Retirement - What employers need to know
July 26 2018Read more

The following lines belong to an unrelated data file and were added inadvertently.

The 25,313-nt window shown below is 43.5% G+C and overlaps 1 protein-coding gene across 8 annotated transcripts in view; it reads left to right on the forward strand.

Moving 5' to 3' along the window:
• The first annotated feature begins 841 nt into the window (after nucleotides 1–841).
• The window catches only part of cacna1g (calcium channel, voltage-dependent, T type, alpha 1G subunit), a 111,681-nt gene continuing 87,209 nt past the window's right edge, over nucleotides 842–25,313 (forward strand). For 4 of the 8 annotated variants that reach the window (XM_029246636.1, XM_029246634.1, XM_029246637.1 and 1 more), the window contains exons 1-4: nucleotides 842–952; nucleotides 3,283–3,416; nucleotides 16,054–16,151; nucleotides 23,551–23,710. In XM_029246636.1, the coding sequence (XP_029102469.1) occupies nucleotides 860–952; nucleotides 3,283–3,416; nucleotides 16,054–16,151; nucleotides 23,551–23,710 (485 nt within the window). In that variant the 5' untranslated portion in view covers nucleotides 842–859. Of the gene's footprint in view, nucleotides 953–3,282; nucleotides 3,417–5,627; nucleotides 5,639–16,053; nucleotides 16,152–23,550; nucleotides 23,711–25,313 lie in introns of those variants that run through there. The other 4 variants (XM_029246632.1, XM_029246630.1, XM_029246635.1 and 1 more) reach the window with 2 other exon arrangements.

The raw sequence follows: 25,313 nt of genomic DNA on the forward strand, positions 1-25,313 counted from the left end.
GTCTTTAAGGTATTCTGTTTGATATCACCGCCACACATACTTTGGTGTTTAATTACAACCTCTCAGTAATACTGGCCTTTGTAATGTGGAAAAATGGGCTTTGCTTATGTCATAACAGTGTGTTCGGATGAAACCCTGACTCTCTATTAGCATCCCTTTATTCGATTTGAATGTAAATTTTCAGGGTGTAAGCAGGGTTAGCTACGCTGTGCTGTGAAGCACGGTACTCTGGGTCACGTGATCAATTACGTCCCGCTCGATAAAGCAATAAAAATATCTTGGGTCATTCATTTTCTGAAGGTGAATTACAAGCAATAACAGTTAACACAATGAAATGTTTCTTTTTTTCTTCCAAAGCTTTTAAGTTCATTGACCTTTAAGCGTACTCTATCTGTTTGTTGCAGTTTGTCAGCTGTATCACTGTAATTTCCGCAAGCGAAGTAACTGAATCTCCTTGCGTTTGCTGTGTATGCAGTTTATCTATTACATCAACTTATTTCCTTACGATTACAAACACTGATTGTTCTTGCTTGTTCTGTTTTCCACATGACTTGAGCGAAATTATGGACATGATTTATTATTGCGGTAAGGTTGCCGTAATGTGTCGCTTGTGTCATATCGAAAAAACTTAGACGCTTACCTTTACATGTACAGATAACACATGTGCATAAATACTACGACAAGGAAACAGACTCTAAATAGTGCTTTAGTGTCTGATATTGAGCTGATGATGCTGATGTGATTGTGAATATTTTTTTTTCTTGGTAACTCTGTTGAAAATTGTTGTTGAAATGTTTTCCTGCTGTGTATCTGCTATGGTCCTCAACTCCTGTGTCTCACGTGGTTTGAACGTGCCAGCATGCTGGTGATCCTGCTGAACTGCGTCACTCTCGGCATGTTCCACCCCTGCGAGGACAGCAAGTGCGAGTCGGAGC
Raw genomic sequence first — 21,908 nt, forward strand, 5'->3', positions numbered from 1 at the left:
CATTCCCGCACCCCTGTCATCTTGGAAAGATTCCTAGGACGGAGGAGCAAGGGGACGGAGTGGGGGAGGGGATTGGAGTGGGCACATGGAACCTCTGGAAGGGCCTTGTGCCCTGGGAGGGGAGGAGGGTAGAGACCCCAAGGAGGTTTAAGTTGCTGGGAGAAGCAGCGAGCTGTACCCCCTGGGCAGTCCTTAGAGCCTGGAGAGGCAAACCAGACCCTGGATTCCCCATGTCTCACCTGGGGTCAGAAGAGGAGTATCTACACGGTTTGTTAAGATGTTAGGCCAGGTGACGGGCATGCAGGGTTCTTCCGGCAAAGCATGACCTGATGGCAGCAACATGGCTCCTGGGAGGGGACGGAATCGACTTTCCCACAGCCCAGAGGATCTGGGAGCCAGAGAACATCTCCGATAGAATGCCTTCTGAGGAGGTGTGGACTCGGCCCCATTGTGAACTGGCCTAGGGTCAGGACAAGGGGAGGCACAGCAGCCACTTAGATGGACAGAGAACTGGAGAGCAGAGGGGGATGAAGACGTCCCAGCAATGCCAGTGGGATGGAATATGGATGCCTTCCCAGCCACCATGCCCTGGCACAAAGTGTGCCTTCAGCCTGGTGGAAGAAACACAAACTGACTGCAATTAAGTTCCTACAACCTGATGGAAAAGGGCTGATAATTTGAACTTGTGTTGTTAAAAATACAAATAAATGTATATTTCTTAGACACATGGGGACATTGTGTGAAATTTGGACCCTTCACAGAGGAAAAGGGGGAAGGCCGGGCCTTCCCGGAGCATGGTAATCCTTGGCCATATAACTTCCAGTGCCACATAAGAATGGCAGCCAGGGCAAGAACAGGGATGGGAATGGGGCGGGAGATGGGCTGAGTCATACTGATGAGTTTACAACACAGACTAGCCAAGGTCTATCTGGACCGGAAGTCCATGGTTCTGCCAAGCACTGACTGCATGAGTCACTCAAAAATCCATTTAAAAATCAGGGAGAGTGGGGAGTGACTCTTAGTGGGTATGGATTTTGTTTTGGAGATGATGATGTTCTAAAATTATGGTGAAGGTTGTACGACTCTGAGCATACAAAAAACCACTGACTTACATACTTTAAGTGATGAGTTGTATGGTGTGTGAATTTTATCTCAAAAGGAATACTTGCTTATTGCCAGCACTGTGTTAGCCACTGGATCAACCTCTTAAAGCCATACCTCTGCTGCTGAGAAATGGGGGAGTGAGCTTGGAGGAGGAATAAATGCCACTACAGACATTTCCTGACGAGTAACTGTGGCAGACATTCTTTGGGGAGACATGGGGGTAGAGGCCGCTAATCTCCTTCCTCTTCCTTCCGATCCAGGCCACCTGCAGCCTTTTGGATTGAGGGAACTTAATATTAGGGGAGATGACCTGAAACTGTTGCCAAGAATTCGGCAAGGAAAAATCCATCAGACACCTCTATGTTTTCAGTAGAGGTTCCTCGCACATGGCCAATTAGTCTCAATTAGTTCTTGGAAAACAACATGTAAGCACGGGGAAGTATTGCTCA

The aim is to raise awareness and explore how we can implement what we already know in the areas of prevention, early detection, treatment and care, and in turn, open up to the exciting prospect that we can impact the global cancer burden – for the better. This year’s specific aim is in ensuring the availability of, and access to, early detection programmes for cancer. All people have the right to access quality, effective cancer treatment and services on equal terms, regardless of geography and without suffering economic hardship as a consequence. It has also been highlighted that it is –not beyond us. Everyone is at risk no matter where they are in the world. Cancer can have a serious impact on a person’s emotional, physical and mental states and cancer survivors are at risk of diminished quality of life up to several years after diagnosis The physiological effects of some cancer treatments, such as impaired fertility, sexual dysfunction, hair loss and weight gain can also result in stigma and discrimination and in some cases can be the cause of partner rejection. The psychological toll of caring for a person living with cancer can also be enormous, with many carers experiencing distress and declines in their physical and mental health. In recent months, changes have been seen in terms of pioneering alternative treatments (such as ultrasound therapy) and tests, which if perfected will see considerable improvement in the care that patients receive while suffering from this horrible disease. To help raise money and awareness visit www.cancerresearchuk.org To find out more about protecting yourself from cancer through health and wellbeing visit www.nhs.uk
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